Monday, 4 April 2022

U.S. Market Represents Big Opportunity for Croatian Economy, Panel Hears

4 April 2022 - The U.S. market represents a big opportunity for the Croatian economy and the areas in which cooperation can increase include IT, tourism, and energy, it was said on Monday at a panel on trade, business and investment ties between the two countries.

The panel was held as part of the U.S.-Croatia Forum, organised by the U.S. Embassy on the occasion of 30 years of diplomatic relations between the United States and Croatia.

Croatia must find niches, five to ten products in which it can compete globally, and they can be sought in tourism and IT, said Mihael Furjan, CEO of the Pliva pharmaceutical company and president of the Croatian Employers Association.

Given the LNG terminal, there is also energy, he added, noting that Pliva is Croatia's biggest exporter to the U.S. and that HS Produkt is a major gun exporter.

The U.S. and Croatian governments must find areas in which we can cooperate. We must focus more, be creative, he said, adding that Croatia should learn from the U.S. where it is most successful, in innovation and business education.

U.S. business schools are among the best in the world and U.S. companies are the most innovative globally, Furjan said. 

Double taxation avoidance and visa-free travel

AmCham executive director Andrea Doko Jelušić said that Croatia, although a small country, had things to offer to the U.S. market. It's necessary to focus on high-added-value industries in which one can be competitive, not selling oneself cheaply but expensively, she added.

Many U.S. companies doing business in Croatia do so via a European centre, the Netherlands or Ireland for example, as a result of which official statistics don't show the real extent of their presence on the Croatian market, she said.

The Croatian and U.S. ministries of finance are still negotiating a double taxation avoidance agreement, whose adoption will make it much easier for small Croatian companies to enter the U.S. market, she said and underlined the importance of visa-free travel as of last October.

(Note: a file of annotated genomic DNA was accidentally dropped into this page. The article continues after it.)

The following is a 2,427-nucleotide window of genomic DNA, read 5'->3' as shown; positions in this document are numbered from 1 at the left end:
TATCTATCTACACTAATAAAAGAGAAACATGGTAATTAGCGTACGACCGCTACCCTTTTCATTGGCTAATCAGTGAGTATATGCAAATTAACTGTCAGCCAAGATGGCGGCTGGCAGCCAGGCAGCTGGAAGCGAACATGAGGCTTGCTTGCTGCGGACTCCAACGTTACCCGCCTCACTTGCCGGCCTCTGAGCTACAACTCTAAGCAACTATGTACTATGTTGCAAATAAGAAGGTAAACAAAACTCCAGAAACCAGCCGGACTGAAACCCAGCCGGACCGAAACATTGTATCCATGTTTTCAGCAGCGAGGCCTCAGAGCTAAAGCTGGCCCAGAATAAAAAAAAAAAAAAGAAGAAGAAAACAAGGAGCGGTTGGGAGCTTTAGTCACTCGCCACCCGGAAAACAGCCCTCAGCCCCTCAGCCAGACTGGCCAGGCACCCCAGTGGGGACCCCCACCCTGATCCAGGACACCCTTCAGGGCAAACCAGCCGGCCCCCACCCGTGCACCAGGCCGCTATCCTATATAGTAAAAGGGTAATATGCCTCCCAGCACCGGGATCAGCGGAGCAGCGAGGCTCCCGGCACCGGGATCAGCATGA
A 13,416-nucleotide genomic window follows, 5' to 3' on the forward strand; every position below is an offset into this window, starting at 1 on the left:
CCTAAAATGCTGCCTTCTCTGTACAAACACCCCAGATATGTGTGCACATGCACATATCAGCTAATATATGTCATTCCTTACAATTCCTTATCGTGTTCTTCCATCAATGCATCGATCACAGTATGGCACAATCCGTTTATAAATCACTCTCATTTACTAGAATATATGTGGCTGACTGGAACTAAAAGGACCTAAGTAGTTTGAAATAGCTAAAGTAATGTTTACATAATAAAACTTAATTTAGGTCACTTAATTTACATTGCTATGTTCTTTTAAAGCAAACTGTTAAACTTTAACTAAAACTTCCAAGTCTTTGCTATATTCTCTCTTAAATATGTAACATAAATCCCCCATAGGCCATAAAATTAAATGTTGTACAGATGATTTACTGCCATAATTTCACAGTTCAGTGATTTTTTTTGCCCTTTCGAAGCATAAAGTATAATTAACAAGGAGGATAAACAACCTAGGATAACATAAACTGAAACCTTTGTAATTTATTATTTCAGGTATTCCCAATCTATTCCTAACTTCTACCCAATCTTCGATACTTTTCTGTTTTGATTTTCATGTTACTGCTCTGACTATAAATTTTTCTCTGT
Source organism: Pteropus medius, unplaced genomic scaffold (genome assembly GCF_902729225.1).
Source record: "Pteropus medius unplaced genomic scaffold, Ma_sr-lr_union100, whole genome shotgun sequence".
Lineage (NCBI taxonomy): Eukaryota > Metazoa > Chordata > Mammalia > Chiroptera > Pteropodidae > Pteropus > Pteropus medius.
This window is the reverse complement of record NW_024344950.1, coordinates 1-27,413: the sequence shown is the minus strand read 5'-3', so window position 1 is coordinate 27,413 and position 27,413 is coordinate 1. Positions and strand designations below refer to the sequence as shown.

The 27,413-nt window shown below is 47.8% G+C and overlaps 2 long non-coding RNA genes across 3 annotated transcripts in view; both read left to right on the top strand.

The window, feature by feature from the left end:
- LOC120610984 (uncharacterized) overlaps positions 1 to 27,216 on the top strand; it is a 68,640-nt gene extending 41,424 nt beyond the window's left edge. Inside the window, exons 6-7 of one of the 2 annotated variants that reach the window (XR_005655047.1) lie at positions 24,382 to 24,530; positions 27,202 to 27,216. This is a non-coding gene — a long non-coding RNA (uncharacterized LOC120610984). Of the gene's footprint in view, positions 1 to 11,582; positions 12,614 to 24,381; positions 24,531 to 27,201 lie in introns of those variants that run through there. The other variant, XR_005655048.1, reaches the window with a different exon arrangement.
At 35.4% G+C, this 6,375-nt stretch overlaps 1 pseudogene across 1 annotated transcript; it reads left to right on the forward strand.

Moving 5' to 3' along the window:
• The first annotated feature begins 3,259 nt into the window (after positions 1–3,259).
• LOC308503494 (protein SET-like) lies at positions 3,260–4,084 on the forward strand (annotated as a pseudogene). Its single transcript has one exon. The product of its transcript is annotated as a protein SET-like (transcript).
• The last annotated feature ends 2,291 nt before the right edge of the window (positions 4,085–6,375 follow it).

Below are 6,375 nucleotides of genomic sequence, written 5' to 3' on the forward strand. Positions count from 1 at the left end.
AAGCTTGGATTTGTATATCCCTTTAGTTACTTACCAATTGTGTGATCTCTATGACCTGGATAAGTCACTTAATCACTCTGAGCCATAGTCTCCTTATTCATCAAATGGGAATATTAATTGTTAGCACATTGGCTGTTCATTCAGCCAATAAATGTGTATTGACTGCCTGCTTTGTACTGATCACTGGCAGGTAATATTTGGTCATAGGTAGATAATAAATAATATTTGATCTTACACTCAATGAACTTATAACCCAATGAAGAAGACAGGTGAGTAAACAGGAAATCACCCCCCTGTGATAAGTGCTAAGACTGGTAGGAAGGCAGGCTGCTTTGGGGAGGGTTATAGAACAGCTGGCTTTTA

Končar exporting much more to US

Končar CEO Gordan Kolak said the company was exporting to the U.S. recently much more than before and that the U.S. was its main market for transformers.

He said increased investment in renewables would create new needs for electricity equipment and solutions for solar and hydroelectric power plants as well as wind parks. Emphasis will also be on digitalisation and grid modernisation as well as on more efficient energy management as consumers also become producers, he added.

Končar will invest much more in software development and smart grid management solutions, Kolak said.

Importance of U.S. investors in Infobip

Infobip is a global IT and communication company providing cloud mobile communication services for business clients. It also cooperates with WhatsApp, Snapchat, Google, and Microsoft.

It is the first Croatian company whose value exceeds $1 billion and in the last 18 months it has made four acquisitions on the U.S. market. Some U.S. investment funds have invested in it.

Infobip CEO Silvio Kutić underlined the importance of US investors. Speaking of enhancing U.S.-Croatia business cooperation, he underlined the importance of education and the need for an investment protection system.

Education for labour market

Coca-Cola HBC Adria general manager Ruža Tomić Fontana, too, underlined the importance of education, saying the education system must adapt to market needs in order to create a workforce with the necessary skills.

It's also necessary to enhance the communication between the public and private sectors on the business environment and to ensure the stability and predictability of doing business, said said, pointing to the problem of a too-high tax burden.

Anita Cvetić Oreščanin, Board member at Poslovna inteligencija, said Croatian companies should learn from U.S. companies and that everyone who had the opportunity should visit to get acquainted with the U.S. market.

Sunday, 20 February 2022

DZS: Croatia Has 168,200 Active Business Entities

ZAGREB, 20 Feb 2022 - There were 307,413 business entities registered in Croatia at the end of December 2021, and 54.7% of them, or 168,242, were active, according to data from the national statistical office (DZS).

The majority of the registered entities were trade companies (230,741), of which 133,928 of 58% were active.

There were 73,113 institutions, bodies and organisations, of which 34,844 were active, while the number of cooperatives stood at 3,539, including 800 active ones.

At the end of December 2021, there were also 88,205 crafts and freelancers in Croatia.